In the end, we really could see what effect the water had on the radishes:  The radishes in the first group (no water) were quite dry and bumpy, those in the second group (periodic rinsing in water) were less so, and those in the third group (submerged in water) were still very smooth.

Runaway Radish: Book Review and Experiment - Alldonemonkey.com

Do you have a favorite experiment for budding young scientists?  What foods have been running away from you lately?

Disclaimer: Amazon affiliate links were used in this article.  If you follow them and make a purchase, I will earn a small commission.

This post has been shared at Fun A Day’s Stress-Free Sunday Link-Up and Kid Lit Blog Hop.

  15 Responses to “Runaway Radish: Book Review and Experiment”

  1. This sounds like such a fun book and I love the science experiment! What a great way to extend the story. I love Oaxaca and this is the first time I’ve heard of this books so I’ll have to try to add it to our library.

    • You should definitely check it out! It seems to capture some of the feel of Oaxaca through the illustrations and details of the story. And we had a lot of fun with the experiment. It was simple enough that it was right at his level.

  2. Oh Leanna- what a great idea!!! I love when science presents itself to our kids and they can try to figure out how something works! I bet he’s caught the science bug now and will be inventing his own experiments:). Thank you so much for the review, I am embarrassed to say that I have never read this book (and I always try to get bilingual folktales from the library!:). I will have to check it out!!!

    • Thanks, Becky! I had never thought to do a science experiment at this age (3), but he loved it! We will definitely be doing more. And I definitely recommend this book! It’s a lot of fun.

  3. Oh, I love the science experiment linked to that book. 🙂 If you get the chance, I would love it if you could stop by my Stress-Free Link Up. This would be a great post to share!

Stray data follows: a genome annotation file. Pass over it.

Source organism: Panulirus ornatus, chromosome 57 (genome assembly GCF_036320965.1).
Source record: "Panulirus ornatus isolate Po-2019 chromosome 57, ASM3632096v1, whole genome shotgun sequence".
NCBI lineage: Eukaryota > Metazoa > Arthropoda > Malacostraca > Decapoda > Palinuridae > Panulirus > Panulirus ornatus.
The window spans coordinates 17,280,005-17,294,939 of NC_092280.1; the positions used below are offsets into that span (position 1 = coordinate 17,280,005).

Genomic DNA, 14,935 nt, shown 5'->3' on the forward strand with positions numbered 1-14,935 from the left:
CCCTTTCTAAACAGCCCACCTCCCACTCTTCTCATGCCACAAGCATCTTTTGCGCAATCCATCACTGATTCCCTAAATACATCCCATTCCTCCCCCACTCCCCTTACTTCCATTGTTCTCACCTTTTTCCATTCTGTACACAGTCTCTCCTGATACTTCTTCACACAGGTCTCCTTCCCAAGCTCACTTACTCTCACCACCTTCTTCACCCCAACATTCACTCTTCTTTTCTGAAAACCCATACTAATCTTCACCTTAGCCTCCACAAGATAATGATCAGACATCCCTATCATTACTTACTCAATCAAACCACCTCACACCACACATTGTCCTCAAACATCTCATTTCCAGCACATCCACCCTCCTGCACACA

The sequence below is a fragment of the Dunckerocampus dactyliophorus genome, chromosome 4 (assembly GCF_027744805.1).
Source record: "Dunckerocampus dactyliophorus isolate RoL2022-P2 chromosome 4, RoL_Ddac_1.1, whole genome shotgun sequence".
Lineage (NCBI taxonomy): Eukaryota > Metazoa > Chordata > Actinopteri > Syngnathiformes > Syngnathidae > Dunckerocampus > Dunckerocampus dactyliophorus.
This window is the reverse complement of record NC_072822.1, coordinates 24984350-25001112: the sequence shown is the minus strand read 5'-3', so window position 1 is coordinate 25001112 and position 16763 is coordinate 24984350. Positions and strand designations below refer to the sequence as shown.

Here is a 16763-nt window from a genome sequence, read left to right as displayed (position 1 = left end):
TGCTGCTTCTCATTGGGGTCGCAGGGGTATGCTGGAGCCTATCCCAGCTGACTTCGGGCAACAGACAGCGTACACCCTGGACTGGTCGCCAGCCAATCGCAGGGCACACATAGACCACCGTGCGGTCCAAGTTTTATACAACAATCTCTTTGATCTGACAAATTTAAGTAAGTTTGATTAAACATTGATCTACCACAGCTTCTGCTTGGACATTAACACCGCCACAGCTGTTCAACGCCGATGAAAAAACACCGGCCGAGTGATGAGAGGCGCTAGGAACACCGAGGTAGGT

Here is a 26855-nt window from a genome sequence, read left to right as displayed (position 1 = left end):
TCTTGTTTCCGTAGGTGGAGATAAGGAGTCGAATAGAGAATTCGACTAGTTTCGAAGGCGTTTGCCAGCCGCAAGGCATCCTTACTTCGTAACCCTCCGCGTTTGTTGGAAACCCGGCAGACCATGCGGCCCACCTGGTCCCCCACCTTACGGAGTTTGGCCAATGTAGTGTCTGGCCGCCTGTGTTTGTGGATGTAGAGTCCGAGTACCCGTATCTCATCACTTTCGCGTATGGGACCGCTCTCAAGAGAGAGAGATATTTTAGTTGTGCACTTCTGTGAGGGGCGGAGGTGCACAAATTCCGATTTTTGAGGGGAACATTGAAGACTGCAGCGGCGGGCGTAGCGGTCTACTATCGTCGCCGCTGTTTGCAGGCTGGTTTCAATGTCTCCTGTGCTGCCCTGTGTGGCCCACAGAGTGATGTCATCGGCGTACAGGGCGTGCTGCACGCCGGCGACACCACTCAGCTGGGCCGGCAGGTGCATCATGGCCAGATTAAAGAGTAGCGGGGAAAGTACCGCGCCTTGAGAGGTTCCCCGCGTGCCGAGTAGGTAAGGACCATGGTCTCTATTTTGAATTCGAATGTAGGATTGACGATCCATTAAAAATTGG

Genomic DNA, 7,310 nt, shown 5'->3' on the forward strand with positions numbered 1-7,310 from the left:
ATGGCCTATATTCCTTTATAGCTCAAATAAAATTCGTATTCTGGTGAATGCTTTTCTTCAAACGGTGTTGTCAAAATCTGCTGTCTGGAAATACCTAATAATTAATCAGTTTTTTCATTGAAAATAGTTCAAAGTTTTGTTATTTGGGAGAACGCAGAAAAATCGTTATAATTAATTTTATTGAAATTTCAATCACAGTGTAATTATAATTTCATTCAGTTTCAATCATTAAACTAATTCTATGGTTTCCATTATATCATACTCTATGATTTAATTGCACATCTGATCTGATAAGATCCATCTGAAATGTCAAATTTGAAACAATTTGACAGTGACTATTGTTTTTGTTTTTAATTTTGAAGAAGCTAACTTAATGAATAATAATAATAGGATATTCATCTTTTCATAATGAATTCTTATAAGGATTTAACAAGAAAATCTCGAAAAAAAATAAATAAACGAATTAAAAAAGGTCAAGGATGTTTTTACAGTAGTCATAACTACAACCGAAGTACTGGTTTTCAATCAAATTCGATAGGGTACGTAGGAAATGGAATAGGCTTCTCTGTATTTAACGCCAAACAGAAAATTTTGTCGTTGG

http://fun-a-day.com/stress-free-sunday-link-up-1/

  4. Leanna: One fun experiment we did with the kids when they were very young was guessing if items would sink or float, and then inviting them to try in a big tub or baby pool. Another fun experiment is to put a big bucket of water at one end of the driveway, and an empty bucket at the other end. Give him tons of spoons (one with slots, one soup ladle, one teaspoon), a straw, a sponge, a piece of foil, a cup, a colander, etc and have him test which is the best tool to transfer the water from one bucket to the next. It works beautiful on a hot day with friends:).

  5. What a quirky book and a gret experiment. Thanks for linking it in to the Kidlitbloghop. Cheers Julie Grasso

  6. Oh, how fun! This book reminds me of the Runaway Dinner by Allan Ahlberg! I’m trying to think of foods I would runaway from at the moment. Hmmm… interestingly, I’m not a big fan of radishes! I agree with Monkey – too “spicy”! lol

    Thanks for linking into the Kid Lit Blog Hop! Please check out our upcoming Kid Lit Giveaway Hop – sign-ups are now OPEN! Also, keep in mind that I may be able to find an author to donate a book if you are willing to host a giveaway. Just let me know! Hugs, Renee

    http://motherdaughterbookreviews.com/kid-lit-giveaway-hop-sign-ups-open/

    • Thanks, Renee! I had been meaning to sign up – just did! I may have an author to team up with, but otherwise I will definitely let you know!!

  7. […] Runaway Radish Book Activity & Experiment (All Done Monkey) […]

  8. I had no idea that radishes were used so prevalently in Mexican cooking. What a fun book and activity. I’ve only seen radish roses. Thanks so much for linking up to Multicultural Book Day (Jan 27th)!

  9. […] Juice Science Experiment  Ramp Science for Kids From other moms: ~ Radish Experiment by All Done […]